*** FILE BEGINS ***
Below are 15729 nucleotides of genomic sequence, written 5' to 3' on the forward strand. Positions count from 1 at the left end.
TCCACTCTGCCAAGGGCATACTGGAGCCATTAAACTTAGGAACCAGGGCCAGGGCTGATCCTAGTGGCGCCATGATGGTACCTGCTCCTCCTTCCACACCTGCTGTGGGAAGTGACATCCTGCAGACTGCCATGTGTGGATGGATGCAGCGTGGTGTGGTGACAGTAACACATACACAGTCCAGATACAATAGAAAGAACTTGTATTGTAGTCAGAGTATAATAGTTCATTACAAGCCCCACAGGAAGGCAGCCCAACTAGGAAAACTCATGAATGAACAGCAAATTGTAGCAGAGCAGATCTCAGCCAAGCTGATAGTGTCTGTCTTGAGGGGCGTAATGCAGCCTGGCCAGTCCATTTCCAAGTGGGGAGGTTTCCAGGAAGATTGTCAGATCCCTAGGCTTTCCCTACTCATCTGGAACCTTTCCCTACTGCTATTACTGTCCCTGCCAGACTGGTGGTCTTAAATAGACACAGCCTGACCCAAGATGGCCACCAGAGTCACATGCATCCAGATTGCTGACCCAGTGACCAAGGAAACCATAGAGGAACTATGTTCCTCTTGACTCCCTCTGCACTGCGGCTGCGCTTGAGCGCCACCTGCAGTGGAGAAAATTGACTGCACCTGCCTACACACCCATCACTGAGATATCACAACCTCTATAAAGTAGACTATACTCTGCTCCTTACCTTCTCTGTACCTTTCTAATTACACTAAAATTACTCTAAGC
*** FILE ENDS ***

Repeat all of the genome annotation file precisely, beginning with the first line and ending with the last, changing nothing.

Below are 15729 nucleotides of genomic sequence, written 5' to 3' on the forward strand. Positions count from 1 at the left end.
TCCACTCTGCCAAGGGCATACTGGAGCCATTAAACTTAGGAACCAGGGCCAGGGCTGATCCTAGTGGCGCCATGATGGTACCTGCTCCTCCTTCCACACCTGCTGTGGGAAGTGACATCCTGCAGACTGCCATGTGTGGATGGATGCAGCGTGGTGTGGTGACAGTAACACATACACAGTCCAGATACAATAGAAAGAACTTGTATTGTAGTCAGAGTATAATAGTTCATTACAAGCCCCACAGGAAGGCAGCCCAACTAGGAAAACTCATGAATGAACAGCAAATTGTAGCAGAGCAGATCTCAGCCAAGCTGATAGTGTCTGTCTTGAGGGGCGTAATGCAGCCTGGCCAGTCCATTTCCAAGTGGGGAGGTTTCCAGGAAGATTGTCAGATCCCTAGGCTTTCCCTACTCATCTGGAACCTTTCCCTACTGCTATTACTGTCCCTGCCAGACTGGTGGTCTTAAATAGACACAGCCTGACCCAAGATGGCCACCAGAGTCACATGCATCCAGATTGCTGACCCAGTGACCAAGGAAACCATAGAGGAACTATGTTCCTCTTGACTCCCTCTGCACTGCGGCTGCGCTTGAGCGCCACCTGCAGTGGAGAAAATTGACTGCACCTGCCTACACACCCATCACTGAGATATCACAACCTCTATAAAGTAGACTATACTCTGCTCCTTACCTTCTCTGTACCTTTCTAATTACACTAAAATTACTCTAAGC